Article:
Rus Tourism News

Destination Sicily: an exotic island escape where the wines shine brightest

Today marks the first day of the Sicilian grape harvest and what many people don’t realize is that Sicily, the largest island in the Mediterranean, is one of Europe’s oldest wine regions. These attributes are enough to attract oenophiles and beach aficionados alike, but pairing them with a breathtaking backdrop of ancient landmarks and a melting pot of culture and flavor make Sicily a definitive bucket list destination.

(PRNewsfoto/Sicilia DOC)

This often overshadowed ancient island sits just 2 miles off the southern coast of mainland Italy. At the same time, southern Sicily is only 40 miles off the coast of Africa. Sicily is surrounded by 900 miles of  shoreline and is home to Mount Etna, the largest active volcano in Europe, which climbs 11,000 feet high. The island’s unique geographical location and contrasting topography come to fruition in the grapes grown across Sicily’s nine wine growing regions, most prominently in its most popular indigenous wines, Nero d’Avola and Grillo.

It’s for good reason that Sicily is coming into its own with curious American travelers seeking their next wine adventure. In 2016, Sicilian wineries estimated a 35 percent increase in tourists over the past year. In 2017, Wine Enthusiast magazine named Sicily a Top 10 Wine Travel Destination.

“Interest and demand for our wines is increasing as more Americans have ventured to the island, bringing home a love of Sicily and asking for more of our fresh, friendly and accessible red and white wines on restaurant menus and at retail locations across the country,” said Antonio Rallo, President of Sicilia DOC, a consortium of more than 130 wine producers across the island. The Sicilia DOC designation on a bottle of wine from Sicily represents quality and preservation of natural heritage.

The last three years have seen a 60 percent increase in exports of Sicilia DOC wines. Demand extends across the globe to countries like China and Germany, where people are discovering that wines from Sicily are an agreeable pairing with international cuisines ranging from sushi to sausage. As a result, Sicilia DOC producers are planting more indigenous grapes, like Grillo and Nero d’Avola, to commensurate with the predicted increase in demand over the next decade.

Because of Sicily’s unique and diverse island climate and topography, its harvest season is the longest in the world, lasting about 100 days. Harvest season represents another travel opportunity offering a convergence of cultures – including multiple generations celebrating with harvest meal traditions across the island. Whether you are traveling to Sicily through a glass of Grillo on your balcony, or planning to pick some grapes during a harvest season tour, here’s what to expect:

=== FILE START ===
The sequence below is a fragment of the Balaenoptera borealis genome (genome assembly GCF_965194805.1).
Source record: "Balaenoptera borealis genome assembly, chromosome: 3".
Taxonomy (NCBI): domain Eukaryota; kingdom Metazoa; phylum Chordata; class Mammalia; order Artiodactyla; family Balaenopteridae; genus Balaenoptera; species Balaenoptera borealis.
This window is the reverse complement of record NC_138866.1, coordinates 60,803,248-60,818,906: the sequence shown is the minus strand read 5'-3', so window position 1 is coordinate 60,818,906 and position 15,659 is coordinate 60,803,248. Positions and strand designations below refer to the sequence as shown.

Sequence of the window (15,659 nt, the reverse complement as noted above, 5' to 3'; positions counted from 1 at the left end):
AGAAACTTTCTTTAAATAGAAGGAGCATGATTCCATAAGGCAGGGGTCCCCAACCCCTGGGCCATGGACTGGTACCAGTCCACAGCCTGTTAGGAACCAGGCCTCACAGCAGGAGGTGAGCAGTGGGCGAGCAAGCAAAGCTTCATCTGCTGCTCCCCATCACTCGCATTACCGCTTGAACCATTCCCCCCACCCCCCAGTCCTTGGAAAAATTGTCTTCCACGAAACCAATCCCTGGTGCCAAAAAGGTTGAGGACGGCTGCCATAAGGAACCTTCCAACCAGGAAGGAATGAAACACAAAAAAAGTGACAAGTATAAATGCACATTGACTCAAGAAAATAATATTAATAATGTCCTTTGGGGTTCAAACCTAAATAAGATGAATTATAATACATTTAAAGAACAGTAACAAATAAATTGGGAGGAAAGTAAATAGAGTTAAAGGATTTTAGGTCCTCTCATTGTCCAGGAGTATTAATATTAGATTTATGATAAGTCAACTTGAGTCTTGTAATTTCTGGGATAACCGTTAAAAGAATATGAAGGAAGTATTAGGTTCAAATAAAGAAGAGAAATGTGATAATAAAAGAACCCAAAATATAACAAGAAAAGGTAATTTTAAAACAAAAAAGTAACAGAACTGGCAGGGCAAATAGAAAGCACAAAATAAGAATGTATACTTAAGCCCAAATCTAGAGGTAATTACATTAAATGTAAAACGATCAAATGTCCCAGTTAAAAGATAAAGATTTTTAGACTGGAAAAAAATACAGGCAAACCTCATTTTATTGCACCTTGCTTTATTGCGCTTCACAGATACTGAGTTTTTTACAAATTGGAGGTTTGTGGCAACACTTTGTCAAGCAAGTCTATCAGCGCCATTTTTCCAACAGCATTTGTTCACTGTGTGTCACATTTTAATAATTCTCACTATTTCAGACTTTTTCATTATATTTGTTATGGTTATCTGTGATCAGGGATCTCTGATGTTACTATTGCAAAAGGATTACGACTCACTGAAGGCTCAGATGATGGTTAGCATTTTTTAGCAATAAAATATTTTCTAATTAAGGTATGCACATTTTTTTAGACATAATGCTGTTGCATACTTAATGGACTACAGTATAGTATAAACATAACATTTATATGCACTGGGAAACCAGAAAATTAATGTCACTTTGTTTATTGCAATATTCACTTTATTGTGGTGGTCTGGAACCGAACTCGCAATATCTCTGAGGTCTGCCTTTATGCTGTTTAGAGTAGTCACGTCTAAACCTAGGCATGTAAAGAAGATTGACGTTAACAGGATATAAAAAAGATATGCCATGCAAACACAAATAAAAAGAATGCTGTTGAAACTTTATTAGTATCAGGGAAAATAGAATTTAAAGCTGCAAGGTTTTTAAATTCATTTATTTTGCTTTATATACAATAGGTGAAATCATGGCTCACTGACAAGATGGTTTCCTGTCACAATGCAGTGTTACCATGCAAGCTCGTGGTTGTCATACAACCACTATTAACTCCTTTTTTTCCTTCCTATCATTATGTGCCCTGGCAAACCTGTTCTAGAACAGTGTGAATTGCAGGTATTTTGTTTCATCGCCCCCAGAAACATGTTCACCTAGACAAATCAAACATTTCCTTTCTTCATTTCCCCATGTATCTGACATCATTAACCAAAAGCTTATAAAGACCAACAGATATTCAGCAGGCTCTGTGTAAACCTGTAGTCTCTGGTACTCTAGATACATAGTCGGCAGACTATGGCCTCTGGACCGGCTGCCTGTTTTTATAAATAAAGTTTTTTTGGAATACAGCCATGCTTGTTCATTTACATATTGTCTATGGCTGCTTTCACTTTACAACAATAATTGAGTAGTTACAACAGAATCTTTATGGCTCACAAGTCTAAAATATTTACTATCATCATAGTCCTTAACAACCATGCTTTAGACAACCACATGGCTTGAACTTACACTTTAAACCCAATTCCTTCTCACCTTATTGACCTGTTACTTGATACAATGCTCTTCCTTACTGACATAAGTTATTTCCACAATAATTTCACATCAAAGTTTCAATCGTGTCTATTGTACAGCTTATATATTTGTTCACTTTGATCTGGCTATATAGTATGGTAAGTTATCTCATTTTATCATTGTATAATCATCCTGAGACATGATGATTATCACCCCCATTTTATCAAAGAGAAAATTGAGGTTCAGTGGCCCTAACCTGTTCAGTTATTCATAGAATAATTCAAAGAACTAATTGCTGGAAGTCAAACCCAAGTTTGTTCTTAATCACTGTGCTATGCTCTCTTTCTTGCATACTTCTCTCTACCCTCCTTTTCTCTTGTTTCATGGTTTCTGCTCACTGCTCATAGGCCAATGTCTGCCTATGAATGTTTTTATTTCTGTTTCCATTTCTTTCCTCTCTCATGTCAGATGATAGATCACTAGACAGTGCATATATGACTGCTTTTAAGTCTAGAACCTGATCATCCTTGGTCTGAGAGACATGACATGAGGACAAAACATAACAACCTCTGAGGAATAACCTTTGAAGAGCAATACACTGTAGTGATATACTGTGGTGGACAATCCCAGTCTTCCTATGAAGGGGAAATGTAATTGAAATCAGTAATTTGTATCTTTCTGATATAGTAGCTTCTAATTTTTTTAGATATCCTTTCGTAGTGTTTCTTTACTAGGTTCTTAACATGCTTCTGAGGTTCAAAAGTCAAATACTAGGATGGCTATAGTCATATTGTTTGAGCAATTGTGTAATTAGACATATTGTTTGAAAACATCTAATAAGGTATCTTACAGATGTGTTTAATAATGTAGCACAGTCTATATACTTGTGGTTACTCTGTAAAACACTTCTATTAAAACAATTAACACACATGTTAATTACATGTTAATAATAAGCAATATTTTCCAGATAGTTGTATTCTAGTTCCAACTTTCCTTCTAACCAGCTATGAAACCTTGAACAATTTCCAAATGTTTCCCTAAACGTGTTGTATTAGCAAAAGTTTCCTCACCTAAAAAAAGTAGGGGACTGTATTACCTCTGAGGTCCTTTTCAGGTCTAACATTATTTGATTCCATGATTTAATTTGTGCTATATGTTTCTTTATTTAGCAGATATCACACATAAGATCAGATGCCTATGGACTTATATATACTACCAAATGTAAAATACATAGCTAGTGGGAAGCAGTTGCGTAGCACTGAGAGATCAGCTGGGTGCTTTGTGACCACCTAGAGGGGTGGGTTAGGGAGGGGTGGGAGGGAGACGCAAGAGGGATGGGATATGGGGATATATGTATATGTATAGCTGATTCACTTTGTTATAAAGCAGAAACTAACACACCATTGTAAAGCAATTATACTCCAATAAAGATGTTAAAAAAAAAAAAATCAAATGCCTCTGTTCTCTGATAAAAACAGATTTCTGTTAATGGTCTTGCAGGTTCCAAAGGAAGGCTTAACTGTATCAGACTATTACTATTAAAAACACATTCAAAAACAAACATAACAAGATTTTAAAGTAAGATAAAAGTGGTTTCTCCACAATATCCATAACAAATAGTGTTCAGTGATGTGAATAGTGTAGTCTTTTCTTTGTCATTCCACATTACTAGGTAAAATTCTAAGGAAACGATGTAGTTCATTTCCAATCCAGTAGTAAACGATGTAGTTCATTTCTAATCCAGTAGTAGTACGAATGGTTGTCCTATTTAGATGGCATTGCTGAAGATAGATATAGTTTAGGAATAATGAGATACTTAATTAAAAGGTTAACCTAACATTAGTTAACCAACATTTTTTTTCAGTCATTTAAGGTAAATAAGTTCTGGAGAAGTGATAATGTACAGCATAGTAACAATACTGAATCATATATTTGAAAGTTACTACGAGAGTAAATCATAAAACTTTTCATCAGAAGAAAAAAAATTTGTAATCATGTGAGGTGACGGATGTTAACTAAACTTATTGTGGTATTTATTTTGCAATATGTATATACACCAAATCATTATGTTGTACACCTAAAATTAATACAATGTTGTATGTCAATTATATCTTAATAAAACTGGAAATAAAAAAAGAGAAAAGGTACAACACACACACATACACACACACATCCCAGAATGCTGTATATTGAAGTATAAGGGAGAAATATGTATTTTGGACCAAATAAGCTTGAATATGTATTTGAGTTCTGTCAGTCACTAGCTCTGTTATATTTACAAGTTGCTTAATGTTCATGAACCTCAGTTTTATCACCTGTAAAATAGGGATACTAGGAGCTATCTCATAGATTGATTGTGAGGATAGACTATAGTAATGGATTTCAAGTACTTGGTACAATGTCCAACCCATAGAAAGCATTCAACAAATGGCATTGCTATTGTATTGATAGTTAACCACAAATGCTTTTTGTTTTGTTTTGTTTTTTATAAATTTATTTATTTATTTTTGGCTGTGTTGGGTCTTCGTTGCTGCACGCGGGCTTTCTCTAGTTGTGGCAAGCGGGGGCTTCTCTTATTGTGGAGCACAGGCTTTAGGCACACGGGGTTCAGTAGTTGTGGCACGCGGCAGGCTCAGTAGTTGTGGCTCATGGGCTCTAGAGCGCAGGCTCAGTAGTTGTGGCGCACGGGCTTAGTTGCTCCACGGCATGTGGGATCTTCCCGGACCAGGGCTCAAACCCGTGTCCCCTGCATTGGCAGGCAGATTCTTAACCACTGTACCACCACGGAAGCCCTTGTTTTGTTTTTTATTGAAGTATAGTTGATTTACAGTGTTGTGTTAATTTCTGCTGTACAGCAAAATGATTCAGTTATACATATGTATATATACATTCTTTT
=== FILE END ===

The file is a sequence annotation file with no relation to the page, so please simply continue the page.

Sicily’s airports in Catania, Palermo, Trapani and Comiso offer international flights from most major cities in continental Europe. Arriving to Sicily by train is a unique experience – passenger cars are loaded onto a ferry to cross the Straight of Messina – and all major cities have working rail systems. Ferries make frequent trips from the Italian mainland to Sicily as well. Getting around the island by car is easy. Modern highways connect all major cities and all the rules for driving are similar to those in the US.

One side of Sicily provides a much different experience than the other. Western Sicily offers fascinating towns, pristine sandy beaches and some of the best preserved Greek temples anywhere. In Eastern Sicily, you can stroll the streets of Trapani perusing upscale boutiques while enjoying views of the Mediterranean. During that same visit, you can trek to Mount Etna, named “the most active volcano in the world” as well as the biggest nature reserve on the island. In addition to having the most diverse culinary offerings in Italy, Sicily is an oasis of ancient archeological and UNESCO heritage sites.

Wine experiences can be found in every province on the island. Sicilian wineries are increasingly including hospitality as part of their daily schedule and many wine specialists offer concierge-style experiences. You won’t be able to miss Nero d’Avola and Grillo wines as they are among the leading Sicilian native grapes. Grillo offers vibrant fruit quality and bright acidity to lighter, more herbal dishes, and is more unique and flavorful than Pinot Grigio and a great alternative to Sauvignon Blanc. Nero d’Avola is one of the Mediterranean’s most regal red wines, featuring royal ruby color, aromas and a mosaic of flavors – from raspberry and sour cherry to blackberry, plum, currant and spice, all with silky tannins.

Iuliia Tore